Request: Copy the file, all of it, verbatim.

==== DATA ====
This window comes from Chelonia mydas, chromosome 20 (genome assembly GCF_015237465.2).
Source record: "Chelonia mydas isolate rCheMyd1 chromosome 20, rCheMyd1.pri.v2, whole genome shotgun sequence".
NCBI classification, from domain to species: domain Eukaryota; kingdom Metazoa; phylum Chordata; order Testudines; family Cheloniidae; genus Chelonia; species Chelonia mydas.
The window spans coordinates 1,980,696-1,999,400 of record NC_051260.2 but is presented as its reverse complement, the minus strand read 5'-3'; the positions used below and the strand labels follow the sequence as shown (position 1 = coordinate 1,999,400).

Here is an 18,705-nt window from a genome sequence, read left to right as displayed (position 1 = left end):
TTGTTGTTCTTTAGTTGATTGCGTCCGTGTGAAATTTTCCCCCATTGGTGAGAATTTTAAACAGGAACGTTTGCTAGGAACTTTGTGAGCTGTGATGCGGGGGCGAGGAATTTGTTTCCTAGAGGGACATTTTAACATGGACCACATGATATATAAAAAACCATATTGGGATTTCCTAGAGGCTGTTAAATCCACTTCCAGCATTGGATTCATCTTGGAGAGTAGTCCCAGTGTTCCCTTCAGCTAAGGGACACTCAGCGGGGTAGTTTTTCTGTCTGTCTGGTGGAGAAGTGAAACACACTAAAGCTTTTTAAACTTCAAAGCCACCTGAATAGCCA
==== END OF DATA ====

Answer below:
This window comes from Chelonia mydas, chromosome 20 (genome assembly GCF_015237465.2).
Source record: "Chelonia mydas isolate rCheMyd1 chromosome 20, rCheMyd1.pri.v2, whole genome shotgun sequence".
NCBI classification, from domain to species: domain Eukaryota; kingdom Metazoa; phylum Chordata; order Testudines; family Cheloniidae; genus Chelonia; species Chelonia mydas.
The window spans coordinates 1,980,696-1,999,400 of record NC_051260.2 but is presented as its reverse complement, the minus strand read 5'-3'; the positions used below and the strand labels follow the sequence as shown (position 1 = coordinate 1,999,400).

Here is an 18,705-nt window from a genome sequence, read left to right as displayed (position 1 = left end):
TTGTTGTTCTTTAGTTGATTGCGTCCGTGTGAAATTTTCCCCCATTGGTGAGAATTTTAAACAGGAACGTTTGCTAGGAACTTTGTGAGCTGTGATGCGGGGGCGAGGAATTTGTTTCCTAGAGGGACATTTTAACATGGACCACATGATATATAAAAAACCATATTGGGATTTCCTAGAGGCTGTTAAATCCACTTCCAGCATTGGATTCATCTTGGAGAGTAGTCCCAGTGTTCCCTTCAGCTAAGGGACACTCAGCGGGGTAGTTTTTCTGTCTGTCTGGTGGAGAAGTGAAACACACTAAAGCTTTTTAAACTTCAAAGCCACCTGAATAGCCA